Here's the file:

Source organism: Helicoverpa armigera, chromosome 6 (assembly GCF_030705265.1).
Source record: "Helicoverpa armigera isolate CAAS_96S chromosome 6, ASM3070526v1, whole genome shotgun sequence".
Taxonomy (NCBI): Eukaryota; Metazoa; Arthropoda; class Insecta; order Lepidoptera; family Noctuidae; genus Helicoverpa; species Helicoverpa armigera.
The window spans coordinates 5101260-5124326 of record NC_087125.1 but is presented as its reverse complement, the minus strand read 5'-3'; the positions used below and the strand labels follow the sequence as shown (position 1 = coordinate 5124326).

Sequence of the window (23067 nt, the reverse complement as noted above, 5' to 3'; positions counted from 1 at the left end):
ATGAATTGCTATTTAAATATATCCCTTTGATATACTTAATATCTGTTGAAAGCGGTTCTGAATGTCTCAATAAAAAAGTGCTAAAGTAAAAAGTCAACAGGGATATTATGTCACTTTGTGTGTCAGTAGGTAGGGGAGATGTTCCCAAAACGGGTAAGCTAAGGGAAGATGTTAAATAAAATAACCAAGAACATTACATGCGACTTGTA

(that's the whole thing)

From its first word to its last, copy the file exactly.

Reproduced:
Source organism: Helicoverpa armigera, chromosome 6 (assembly GCF_030705265.1).
Source record: "Helicoverpa armigera isolate CAAS_96S chromosome 6, ASM3070526v1, whole genome shotgun sequence".
Taxonomy (NCBI): Eukaryota; Metazoa; Arthropoda; class Insecta; order Lepidoptera; family Noctuidae; genus Helicoverpa; species Helicoverpa armigera.
The window spans coordinates 5101260-5124326 of record NC_087125.1 but is presented as its reverse complement, the minus strand read 5'-3'; the positions used below and the strand labels follow the sequence as shown (position 1 = coordinate 5124326).

Sequence of the window (23067 nt, the reverse complement as noted above, 5' to 3'; positions counted from 1 at the left end):
ATGAATTGCTATTTAAATATATCCCTTTGATATACTTAATATCTGTTGAAAGCGGTTCTGAATGTCTCAATAAAAAAGTGCTAAAGTAAAAAGTCAACAGGGATATTATGTCACTTTGTGTGTCAGTAGGTAGGGGAGATGTTCCCAAAACGGGTAAGCTAAGGGAAGATGTTAAATAAAATAACCAAGAACATTACATGCGACTTGTA